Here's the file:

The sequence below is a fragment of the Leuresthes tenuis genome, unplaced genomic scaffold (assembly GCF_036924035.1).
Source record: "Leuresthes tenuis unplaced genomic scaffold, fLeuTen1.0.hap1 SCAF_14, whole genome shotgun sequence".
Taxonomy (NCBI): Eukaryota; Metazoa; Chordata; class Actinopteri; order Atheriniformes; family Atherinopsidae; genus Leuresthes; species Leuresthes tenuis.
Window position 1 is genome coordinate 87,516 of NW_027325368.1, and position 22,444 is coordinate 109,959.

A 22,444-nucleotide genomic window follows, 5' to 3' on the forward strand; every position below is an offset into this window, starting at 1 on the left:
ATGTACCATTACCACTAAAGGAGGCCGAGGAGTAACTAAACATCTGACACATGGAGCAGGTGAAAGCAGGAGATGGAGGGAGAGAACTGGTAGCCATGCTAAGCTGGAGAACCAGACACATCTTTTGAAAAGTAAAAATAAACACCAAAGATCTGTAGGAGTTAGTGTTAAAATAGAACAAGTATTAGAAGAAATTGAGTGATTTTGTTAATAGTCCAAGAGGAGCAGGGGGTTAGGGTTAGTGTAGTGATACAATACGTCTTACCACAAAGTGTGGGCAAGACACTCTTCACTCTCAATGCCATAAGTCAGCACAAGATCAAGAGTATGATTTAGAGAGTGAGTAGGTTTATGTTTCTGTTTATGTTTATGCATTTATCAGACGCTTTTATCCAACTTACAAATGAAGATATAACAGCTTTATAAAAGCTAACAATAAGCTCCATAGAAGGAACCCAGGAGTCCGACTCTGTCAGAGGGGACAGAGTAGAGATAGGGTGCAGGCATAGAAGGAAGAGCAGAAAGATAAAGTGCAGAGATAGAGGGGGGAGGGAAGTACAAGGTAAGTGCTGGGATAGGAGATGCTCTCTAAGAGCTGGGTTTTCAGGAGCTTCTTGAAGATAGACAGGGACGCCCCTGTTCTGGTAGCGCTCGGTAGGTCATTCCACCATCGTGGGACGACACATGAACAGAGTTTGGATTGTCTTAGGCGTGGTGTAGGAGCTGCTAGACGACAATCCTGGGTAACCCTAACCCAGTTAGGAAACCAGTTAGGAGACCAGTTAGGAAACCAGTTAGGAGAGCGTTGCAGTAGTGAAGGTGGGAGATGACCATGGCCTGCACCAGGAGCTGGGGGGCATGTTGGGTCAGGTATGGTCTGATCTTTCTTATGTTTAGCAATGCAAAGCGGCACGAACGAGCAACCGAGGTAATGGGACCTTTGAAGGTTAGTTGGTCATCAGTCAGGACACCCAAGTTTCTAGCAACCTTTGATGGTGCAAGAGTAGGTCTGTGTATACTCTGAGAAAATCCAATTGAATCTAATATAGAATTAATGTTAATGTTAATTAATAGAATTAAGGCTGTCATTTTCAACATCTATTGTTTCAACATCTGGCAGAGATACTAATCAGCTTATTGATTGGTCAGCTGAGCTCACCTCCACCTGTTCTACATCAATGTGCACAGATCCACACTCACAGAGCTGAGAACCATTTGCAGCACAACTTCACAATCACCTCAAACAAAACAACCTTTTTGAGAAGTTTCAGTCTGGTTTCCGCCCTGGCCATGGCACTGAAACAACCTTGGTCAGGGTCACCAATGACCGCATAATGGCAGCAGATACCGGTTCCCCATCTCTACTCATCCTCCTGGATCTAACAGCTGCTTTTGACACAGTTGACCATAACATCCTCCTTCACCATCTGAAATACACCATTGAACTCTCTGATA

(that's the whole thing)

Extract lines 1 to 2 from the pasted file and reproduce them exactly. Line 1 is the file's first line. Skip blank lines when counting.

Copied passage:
The sequence below is a fragment of the Leuresthes tenuis genome, unplaced genomic scaffold (assembly GCF_036924035.1).
Source record: "Leuresthes tenuis unplaced genomic scaffold, fLeuTen1.0.hap1 SCAF_14, whole genome shotgun sequence".